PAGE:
What utter nonsense.

  1. By simply say simply adding a comma and the words “and that”. And no doubt Mr. Salve eventually, when pushed, will tell us that was yet another typo.
  2. It is a simple fact that the 2008 Agreement was negotiated over a period of three years. Indeed, it expressly sought to replace an earlier agreement operating since 1982 no less. Article (iii) of that agreement, which the Article (vi) sought to replace, was much more detailed.

“Each Government shall give consular access on a reciprocal basis to nationals of one country under arrest, detention or imprisonment in the other country, provided they are not apprehended for political or security reasons/offences. Request for such access and the terms thereof shall be considered on the merits of each case by the Government arresting the person or holding the detenus/prisoners and the decision on such requests shall be conveyed to the other Government within four weeks from the date of receipt of the request” [CMP, pp. 100-108; judges’ folders, tab 18, p. 209; emphasis added.]

It is exactly the same language consideration on the merits: political and security reasons offences. Somehow, unfortunately, when it comes to this case, India’s answer is: but Pakistan never referred to it. Well you did, as I shall show it shortly.

  1. And when did you refer to the Vienna Convention on Consular Relations, as my dear friend reminded us yesterday in your regular missives about consular access. Did you invoke the Vienna Convention on Consular Relations? Was it necessary? You are saying it is an agreement between the parties, so was it necessary to refer to it? Was it equally necessary to refer to this 2008 Agreement?

We will come to the 2008 Agreement subsequently.

  1. And the third category of misleading, which I have to say I am much more disappointed about because I would have wanted Mr. J.P. Singh to be available for this Court. He submitted what he described as a seven-page report dated 26 December in the aftermath of the visit to Commander Jadhav of his wife and mother. Now, if it has been suggested that Commander Jadhav’s visit was evidence of impropriety on the part of Pakistan, we are very happy to share the entire video, unedited, of the interaction between Commander Jadhav and his wife with J.P. Singh looking on to ensure that matters were dealt with properly. And the video will show that Commander Jadhav’s mother commented on his excellent health. We referred to the report as being materially inaccurate and we asked Mr. Singh be tendered for cross-examination. India refused and said we should take it up with the Court.
  2. We asked by Note Verbale of 5 June for India to check the accuracy of the contents of the reply and again we were told, in essence, as is characteristic for India: “This is inappropriate, irrelevant”, by letter dated 27 June 2018. So much for wanting to help. Sadly, even in this day and age, sadly even a handshake seems to be misunderstood. On the one side, it is a sign of respect; on the other side, it is a sign of shame. Decorum: that is all we are asking for.
  3. So we asked the Court on 18 January for Mr.Singh to be available for cross-examination, and the reply was a model of evasion. He did not give a witness statement; he gave a report. And then what happened. By the way, he has corrected his report. The date was not 26 December, it was 5 January. And this is the marvel that we were presented with, purportedly dated 8 August 2018, provided by way of attachment to a letter dated 23 January from Dr. Mittal. Why, one asks, when we were raising this with you in June 2018, when you had notice from us that there may be issues about inaccuracy? Why is it that Mr. Singh is writing this letter in August 2018? Was it the monsoon heat that got to him, that made him remember the date of the letter? Because what he says is: “I know it is dated 26 December” illegibility is not quite right for whatever reason, happy to see the original “but you should read it as 5 January 2018, sent to Dr. Mittal”.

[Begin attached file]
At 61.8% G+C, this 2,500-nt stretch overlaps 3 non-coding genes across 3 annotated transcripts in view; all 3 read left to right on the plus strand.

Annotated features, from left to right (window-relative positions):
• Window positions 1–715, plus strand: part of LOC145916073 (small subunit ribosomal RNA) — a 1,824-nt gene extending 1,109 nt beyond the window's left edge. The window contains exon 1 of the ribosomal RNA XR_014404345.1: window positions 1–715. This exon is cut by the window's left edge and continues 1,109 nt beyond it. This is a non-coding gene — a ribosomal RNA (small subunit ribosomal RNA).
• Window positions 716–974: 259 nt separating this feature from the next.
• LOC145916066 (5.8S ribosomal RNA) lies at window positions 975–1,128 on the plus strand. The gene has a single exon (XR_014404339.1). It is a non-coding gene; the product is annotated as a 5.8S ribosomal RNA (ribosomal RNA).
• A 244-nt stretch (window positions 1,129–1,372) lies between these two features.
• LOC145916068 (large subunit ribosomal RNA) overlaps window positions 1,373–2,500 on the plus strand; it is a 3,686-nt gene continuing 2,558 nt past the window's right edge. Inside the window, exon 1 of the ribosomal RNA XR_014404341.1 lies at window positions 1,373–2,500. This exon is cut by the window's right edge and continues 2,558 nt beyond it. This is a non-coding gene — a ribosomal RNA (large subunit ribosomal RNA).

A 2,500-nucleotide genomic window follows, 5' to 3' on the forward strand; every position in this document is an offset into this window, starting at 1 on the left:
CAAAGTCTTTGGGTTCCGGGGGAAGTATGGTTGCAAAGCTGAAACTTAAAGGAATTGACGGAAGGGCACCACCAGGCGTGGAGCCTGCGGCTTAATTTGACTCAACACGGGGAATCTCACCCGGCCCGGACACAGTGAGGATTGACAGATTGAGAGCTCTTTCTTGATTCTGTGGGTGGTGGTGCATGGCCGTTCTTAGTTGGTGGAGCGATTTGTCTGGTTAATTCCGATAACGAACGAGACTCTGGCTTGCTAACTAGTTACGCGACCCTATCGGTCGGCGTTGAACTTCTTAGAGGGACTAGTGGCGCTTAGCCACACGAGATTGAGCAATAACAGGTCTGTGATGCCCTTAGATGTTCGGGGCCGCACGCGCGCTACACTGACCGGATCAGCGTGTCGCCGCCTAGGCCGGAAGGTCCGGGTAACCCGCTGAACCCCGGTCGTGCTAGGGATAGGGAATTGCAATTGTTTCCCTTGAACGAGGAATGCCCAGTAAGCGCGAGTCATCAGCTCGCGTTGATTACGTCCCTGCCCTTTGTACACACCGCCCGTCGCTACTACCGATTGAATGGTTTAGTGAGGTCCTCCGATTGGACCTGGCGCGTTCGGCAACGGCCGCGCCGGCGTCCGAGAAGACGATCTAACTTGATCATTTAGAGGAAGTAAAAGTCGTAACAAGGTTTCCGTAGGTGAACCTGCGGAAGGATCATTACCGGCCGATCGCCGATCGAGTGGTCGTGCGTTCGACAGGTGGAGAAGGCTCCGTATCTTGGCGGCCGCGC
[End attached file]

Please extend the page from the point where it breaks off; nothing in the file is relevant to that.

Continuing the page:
4. I am sorry that he is not here, because this letter can be easily demonstrated to be a “concoction” to use India’s words, “manufactured”. Melodrama is added to this letter by the use of the word “secret” at the top right-hand side. Bizarre that a letter that is supposed to be secret finds its way as an annex to a Reply to a case before the International Court and is not being seen by the world at large. We will see, at the bottom, that J.P. Singh arrived in Delhi at 3.45. It is dated 26 December 2017; it is seven pages, and he says at the bottom that he signed it in New Delhi, while he did not, he says himself he did not. So the date is wrong, when he signed it is wrong, where he signed it is wrong, because on 28 December he went back to Pakistan where he is the Deputy High Commissioner.
  5. And what else was there in this letter that is objectionable? It is written to Dr. Mittal, and I am reminded that he is sitting next to me. Of course, he is the Agent for India. If anybody knows about Indian culture, it is Dr. Mittal. And what does he say to him? While the Government of Pakistan did assure a security check with full dignity, the Pakistani security official removed all the ornaments and bangels, including mangalsutra and bindi, which are of immense religious sensitivity in Indian society and a symbol of a married woman. Did Dr. Mittal really need to be told that? Please. You may fool yourselves but you do not fool the rest of the world. And then what does he say? “The appearance of Mr. Kulbhushan Jadhav — while I could not hear the conversation of Jadhav and family members because of two glass partitions — the physical appearance, gestures and body language indicated the following” . . .